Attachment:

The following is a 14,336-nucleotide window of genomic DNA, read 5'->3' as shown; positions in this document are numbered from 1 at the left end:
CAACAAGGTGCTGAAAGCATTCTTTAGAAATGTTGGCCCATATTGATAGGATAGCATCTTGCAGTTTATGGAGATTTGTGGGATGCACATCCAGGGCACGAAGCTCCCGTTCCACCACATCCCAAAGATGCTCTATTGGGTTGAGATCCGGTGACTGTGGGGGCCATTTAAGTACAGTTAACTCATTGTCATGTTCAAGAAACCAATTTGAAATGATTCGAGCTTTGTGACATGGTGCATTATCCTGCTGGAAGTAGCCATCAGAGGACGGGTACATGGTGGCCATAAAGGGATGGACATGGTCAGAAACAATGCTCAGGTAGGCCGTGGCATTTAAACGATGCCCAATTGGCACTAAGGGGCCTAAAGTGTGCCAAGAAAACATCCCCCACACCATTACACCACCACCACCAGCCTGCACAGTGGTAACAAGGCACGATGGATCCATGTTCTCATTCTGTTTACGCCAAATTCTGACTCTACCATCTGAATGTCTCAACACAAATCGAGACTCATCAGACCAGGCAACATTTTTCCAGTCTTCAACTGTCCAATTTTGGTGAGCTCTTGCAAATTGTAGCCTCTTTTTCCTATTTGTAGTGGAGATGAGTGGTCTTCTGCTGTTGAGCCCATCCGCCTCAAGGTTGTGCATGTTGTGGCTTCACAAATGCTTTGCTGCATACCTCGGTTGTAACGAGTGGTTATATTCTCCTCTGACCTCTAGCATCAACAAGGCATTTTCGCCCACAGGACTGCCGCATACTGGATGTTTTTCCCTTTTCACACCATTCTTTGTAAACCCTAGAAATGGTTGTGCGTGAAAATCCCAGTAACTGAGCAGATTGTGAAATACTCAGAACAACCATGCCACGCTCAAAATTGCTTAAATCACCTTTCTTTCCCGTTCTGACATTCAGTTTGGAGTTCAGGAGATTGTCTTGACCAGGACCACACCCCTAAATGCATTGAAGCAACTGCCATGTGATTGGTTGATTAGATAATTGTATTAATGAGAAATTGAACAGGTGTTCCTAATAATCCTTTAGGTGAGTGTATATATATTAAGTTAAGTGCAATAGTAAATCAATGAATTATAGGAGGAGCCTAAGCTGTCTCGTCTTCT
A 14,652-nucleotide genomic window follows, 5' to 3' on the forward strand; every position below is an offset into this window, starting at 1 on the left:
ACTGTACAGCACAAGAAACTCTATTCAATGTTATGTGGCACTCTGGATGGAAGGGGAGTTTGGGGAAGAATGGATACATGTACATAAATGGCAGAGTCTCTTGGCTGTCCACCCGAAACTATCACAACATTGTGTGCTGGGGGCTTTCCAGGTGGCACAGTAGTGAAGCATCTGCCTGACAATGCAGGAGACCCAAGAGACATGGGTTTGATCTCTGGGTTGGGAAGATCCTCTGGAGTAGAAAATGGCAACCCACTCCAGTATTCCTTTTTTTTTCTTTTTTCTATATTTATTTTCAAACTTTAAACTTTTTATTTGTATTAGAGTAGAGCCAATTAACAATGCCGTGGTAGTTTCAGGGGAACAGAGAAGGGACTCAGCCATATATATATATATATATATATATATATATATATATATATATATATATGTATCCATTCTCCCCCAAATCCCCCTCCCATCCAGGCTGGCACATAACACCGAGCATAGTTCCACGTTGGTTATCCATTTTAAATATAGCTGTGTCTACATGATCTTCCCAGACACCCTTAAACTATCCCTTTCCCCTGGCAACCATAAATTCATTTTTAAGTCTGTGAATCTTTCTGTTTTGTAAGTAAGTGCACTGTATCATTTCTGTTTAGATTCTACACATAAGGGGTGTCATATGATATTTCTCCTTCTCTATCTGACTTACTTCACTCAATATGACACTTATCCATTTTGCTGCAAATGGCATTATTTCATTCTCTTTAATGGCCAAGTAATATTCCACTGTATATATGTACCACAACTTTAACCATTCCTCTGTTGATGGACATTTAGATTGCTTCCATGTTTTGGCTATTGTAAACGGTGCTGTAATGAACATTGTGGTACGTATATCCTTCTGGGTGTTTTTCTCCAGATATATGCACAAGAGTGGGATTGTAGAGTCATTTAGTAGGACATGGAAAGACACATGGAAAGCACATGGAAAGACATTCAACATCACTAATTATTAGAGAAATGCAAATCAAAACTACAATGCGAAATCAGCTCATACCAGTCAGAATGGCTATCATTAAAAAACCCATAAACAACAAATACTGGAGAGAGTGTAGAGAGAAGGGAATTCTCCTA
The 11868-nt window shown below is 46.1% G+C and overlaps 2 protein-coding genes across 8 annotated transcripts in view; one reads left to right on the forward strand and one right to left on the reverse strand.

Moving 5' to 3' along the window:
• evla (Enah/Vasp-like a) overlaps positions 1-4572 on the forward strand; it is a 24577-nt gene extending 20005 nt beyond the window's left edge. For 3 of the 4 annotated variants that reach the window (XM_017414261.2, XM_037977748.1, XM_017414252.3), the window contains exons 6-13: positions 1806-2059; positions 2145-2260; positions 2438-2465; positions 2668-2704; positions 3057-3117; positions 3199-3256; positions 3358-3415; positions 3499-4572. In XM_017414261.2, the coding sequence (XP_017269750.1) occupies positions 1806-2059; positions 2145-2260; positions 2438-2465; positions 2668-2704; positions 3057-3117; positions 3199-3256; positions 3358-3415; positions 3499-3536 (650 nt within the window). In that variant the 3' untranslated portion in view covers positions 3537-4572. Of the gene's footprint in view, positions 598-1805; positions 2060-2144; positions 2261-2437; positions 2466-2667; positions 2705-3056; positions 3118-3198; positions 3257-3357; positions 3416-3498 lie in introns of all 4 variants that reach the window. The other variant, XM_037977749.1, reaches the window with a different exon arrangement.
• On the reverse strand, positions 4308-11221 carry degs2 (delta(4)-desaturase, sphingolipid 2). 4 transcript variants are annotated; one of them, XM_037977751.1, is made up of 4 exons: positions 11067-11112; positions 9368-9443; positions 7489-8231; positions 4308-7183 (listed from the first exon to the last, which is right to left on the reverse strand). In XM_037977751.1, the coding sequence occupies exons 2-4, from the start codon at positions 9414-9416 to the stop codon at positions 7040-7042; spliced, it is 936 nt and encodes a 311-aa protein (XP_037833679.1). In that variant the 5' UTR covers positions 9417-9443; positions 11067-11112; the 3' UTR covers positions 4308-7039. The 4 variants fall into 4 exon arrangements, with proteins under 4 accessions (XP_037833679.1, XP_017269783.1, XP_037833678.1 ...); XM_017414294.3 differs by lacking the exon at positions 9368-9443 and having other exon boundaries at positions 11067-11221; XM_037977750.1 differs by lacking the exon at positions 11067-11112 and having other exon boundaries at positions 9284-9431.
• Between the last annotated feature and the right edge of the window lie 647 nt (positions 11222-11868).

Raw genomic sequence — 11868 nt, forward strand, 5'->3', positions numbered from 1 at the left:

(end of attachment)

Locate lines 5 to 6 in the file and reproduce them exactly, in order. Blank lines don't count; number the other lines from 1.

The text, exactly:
The 11868-nt window shown below is 46.1% G+C and overlaps 2 protein-coding genes across 8 annotated transcripts in view; one reads left to right on the forward strand and one right to left on the reverse strand.

Moving 5' to 3' along the window: